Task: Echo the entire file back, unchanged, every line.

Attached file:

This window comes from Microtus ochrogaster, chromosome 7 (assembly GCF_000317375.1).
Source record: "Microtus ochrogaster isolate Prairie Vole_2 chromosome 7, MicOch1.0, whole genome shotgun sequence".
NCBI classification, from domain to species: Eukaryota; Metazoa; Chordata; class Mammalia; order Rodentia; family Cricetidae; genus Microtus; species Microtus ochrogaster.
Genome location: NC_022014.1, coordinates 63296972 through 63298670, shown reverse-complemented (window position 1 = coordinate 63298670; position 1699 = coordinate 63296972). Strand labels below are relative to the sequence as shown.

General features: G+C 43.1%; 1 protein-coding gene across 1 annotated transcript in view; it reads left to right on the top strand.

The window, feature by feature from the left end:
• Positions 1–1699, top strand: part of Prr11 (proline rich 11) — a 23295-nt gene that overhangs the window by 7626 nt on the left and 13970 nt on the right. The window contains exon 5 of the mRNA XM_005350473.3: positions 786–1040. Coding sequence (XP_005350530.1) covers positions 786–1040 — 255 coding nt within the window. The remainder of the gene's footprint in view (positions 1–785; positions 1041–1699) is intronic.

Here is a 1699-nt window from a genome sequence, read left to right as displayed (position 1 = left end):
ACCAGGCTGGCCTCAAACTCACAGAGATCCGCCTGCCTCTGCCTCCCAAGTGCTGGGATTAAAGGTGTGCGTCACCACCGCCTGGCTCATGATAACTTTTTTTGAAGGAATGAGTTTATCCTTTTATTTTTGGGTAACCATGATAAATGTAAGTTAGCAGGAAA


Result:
This window comes from Microtus ochrogaster, chromosome 7 (assembly GCF_000317375.1).
Source record: "Microtus ochrogaster isolate Prairie Vole_2 chromosome 7, MicOch1.0, whole genome shotgun sequence".
NCBI classification, from domain to species: Eukaryota; Metazoa; Chordata; class Mammalia; order Rodentia; family Cricetidae; genus Microtus; species Microtus ochrogaster.
Genome location: NC_022014.1, coordinates 63296972 through 63298670, shown reverse-complemented (window position 1 = coordinate 63298670; position 1699 = coordinate 63296972). Strand labels below are relative to the sequence as shown.

General features: G+C 43.1%; 1 protein-coding gene across 1 annotated transcript in view; it reads left to right on the top strand.

The window, feature by feature from the left end:
• Positions 1–1699, top strand: part of Prr11 (proline rich 11) — a 23295-nt gene that overhangs the window by 7626 nt on the left and 13970 nt on the right. The window contains exon 5 of the mRNA XM_005350473.3: positions 786–1040. Coding sequence (XP_005350530.1) covers positions 786–1040 — 255 coding nt within the window. The remainder of the gene's footprint in view (positions 1–785; positions 1041–1699) is intronic.

Here is a 1699-nt window from a genome sequence, read left to right as displayed (position 1 = left end):
ACCAGGCTGGCCTCAAACTCACAGAGATCCGCCTGCCTCTGCCTCCCAAGTGCTGGGATTAAAGGTGTGCGTCACCACCGCCTGGCTCATGATAACTTTTTTTGAAGGAATGAGTTTATCCTTTTATTTTTGGGTAACCATGATAAATGTAAGTTAGCAGGAAA